Happy Friday folks.
For mainstream society, it is no longer uncommon to hear about the plight of the fashion model with a specific focus on substance abuse, weight issues and racism. I think we spend a lot of attention on female fashion models, rightfully so, but from my own experience and observation, the male models have it just as bad, if not worse. With an industry that is over-saturated with gay men as decision makers, it is not uncommon to hear and know stories of male models (straight or gay) who have been sexually harassed, have eating disorders and experienced terrible things that they should not have to go through, all in the name of modeling.
Further, while most of what you hear about models, especially in the context of legal disputes, tends to be primarily in the context of breach of contract claims brought on by the agency against the fashion model, or illegal agencies trying to scam models; yet to be explored is the legal liability, if any, against the modeling agency and agent where a child model i.e. a minor is taken under the wings of the agency; and provided an unsafe/hostile working environment i.e. encouraged to lose weight to the point where s/he develops eating disorders.
I honestly believe the status quo remains because: 1) fashion models have not really mobilized the way they ought to, to make sure they are heard; and 2) lawyers, to date, have not really taken a very careful look at this industry, stripped it to its bare bones and made sure they fully understand its intricacies, legally speaking, and then map out what the ideal situation ought to be when compared to other industries; and needless to say, put the brakes on the rampant ongoing customary nonsense that has been taking place for decades now. I foresee change coming in the form of courtroom battles to force unprecedented change in the modeling and fashion industry at large.
I, needless to say, intend to be a part of the group of trial lawyers who change the landscape of the modeling industry as we know it today.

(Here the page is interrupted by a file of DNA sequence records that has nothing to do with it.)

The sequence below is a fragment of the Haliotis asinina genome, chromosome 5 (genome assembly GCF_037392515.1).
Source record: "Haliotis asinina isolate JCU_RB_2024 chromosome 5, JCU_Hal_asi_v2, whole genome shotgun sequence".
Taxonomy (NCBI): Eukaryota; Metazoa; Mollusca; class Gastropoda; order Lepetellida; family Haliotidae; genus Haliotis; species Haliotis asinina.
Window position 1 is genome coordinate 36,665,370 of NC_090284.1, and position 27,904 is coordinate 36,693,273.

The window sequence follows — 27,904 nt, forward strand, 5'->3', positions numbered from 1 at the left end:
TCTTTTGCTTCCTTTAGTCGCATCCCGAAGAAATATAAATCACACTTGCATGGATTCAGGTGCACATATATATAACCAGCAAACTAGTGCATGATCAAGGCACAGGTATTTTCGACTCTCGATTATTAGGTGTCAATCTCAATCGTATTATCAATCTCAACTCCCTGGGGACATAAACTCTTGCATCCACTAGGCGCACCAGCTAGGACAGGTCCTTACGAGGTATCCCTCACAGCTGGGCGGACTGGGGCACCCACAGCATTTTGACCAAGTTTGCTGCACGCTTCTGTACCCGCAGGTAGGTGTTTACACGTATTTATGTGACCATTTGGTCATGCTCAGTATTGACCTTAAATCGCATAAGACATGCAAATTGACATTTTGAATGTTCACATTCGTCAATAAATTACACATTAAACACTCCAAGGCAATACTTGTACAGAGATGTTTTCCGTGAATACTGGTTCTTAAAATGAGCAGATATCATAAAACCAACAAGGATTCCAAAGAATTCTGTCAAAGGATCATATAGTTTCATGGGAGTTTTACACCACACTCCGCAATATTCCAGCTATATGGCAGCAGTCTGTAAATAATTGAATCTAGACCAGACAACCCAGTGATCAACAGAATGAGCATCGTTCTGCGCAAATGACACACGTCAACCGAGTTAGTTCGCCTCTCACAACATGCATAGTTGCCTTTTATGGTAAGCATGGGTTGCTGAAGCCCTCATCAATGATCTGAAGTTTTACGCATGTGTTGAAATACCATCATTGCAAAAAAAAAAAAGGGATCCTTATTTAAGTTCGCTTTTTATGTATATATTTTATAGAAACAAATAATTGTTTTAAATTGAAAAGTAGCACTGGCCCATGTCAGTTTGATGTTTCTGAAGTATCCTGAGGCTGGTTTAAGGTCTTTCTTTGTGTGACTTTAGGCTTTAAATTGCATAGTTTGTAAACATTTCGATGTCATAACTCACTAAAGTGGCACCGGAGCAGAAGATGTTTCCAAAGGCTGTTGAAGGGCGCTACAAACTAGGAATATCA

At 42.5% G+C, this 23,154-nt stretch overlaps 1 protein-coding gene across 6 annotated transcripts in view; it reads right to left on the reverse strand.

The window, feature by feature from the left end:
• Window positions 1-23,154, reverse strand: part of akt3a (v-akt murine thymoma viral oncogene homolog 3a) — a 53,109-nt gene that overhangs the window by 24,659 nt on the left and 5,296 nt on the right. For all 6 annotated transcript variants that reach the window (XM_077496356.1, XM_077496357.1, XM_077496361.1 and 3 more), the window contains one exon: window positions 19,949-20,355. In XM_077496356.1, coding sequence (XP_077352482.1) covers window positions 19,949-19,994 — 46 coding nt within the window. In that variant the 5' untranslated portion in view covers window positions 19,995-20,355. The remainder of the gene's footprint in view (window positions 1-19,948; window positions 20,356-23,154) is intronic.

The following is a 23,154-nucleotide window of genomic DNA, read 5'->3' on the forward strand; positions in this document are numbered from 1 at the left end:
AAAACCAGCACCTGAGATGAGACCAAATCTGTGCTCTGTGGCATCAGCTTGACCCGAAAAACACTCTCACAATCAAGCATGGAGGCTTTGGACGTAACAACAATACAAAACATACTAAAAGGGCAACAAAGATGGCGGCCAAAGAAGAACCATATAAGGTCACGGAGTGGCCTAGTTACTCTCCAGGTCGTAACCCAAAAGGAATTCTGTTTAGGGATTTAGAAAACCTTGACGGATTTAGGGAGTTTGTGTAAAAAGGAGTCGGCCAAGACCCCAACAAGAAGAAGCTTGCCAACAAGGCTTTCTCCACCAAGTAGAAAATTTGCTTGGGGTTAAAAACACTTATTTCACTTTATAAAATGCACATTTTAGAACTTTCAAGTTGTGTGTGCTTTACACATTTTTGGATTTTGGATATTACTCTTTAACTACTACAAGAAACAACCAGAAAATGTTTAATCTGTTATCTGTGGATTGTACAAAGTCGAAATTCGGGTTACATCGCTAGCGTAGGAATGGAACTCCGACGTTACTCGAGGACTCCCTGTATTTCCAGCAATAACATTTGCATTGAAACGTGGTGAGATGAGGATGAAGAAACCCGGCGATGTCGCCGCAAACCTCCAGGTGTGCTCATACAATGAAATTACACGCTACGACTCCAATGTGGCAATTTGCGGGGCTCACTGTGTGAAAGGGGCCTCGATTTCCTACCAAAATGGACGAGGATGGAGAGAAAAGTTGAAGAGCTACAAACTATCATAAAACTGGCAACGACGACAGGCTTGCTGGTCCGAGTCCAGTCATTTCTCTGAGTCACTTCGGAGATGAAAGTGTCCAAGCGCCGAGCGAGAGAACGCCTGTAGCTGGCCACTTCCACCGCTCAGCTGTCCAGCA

In the meantime, read up on ex-fashion model Georgina Wilkin’s experience as a fashion model and the resulting anorexia she has had to cope with. It is indeed compelling and sad.
Photocredit: Georgina Wilkin’s facebook page.
“The modeling industry isn’t short on horror stories of models going to dangerous lengths to meet impossible physical standards. But even we were stunned by the latest tale, brought to us by former model Georgina Wilkin.
The 23-year-old Brit is telling the story that made her an advocate against eating disorders — because, as she told the Telegraph, “At the end of the day, my modeling career lasted for three years and as a result, I’ve had anorexia for eight.”
Wilkin started modeling at 15, at which point she was automatically told to lose weight — “a few inches from my hips so I could be eligible for the best jobs,” she told the Telegraph. She did, and even then was turned away from casting for being too big. On her own and feeling alone, the pressure quickly developed into anorexia.
And the big problem was that anorexia brought results. “My agent told me I looked great when I hadn’t eaten for 48 hours,” she tells the Sunday Times. “At one point I was hospitalized because I was so ill — a few weeks later I was booked for a Prada campaign.
Huffington Post has the full story.
Fashionentlaw™ is the brainchild of Uduak Oduok (Ms. Uduak), an ex-fashion model and industry veteran turned Fashion and Entertainment lawyer. The law blog discusses hot topics in pop culture arising primarily out of the fashion industry.
As a legal practitioner, Ms. Uduak has seventeen years of experience counseling individuals and businesses within and outside the creative community. She has counseled designers, apparel manufacturers, models, photographers, retailers, graphic designers, musicians, public relations specialists, and athletes, among others, on diverse legal issues including business formation, licensing, trademark and copyright matters, contracts, intellectual property and contract disputes.
To arrange a consultation to discuss your case, contact her today at 916-361-6506 or email (firstname.lastname@example.org).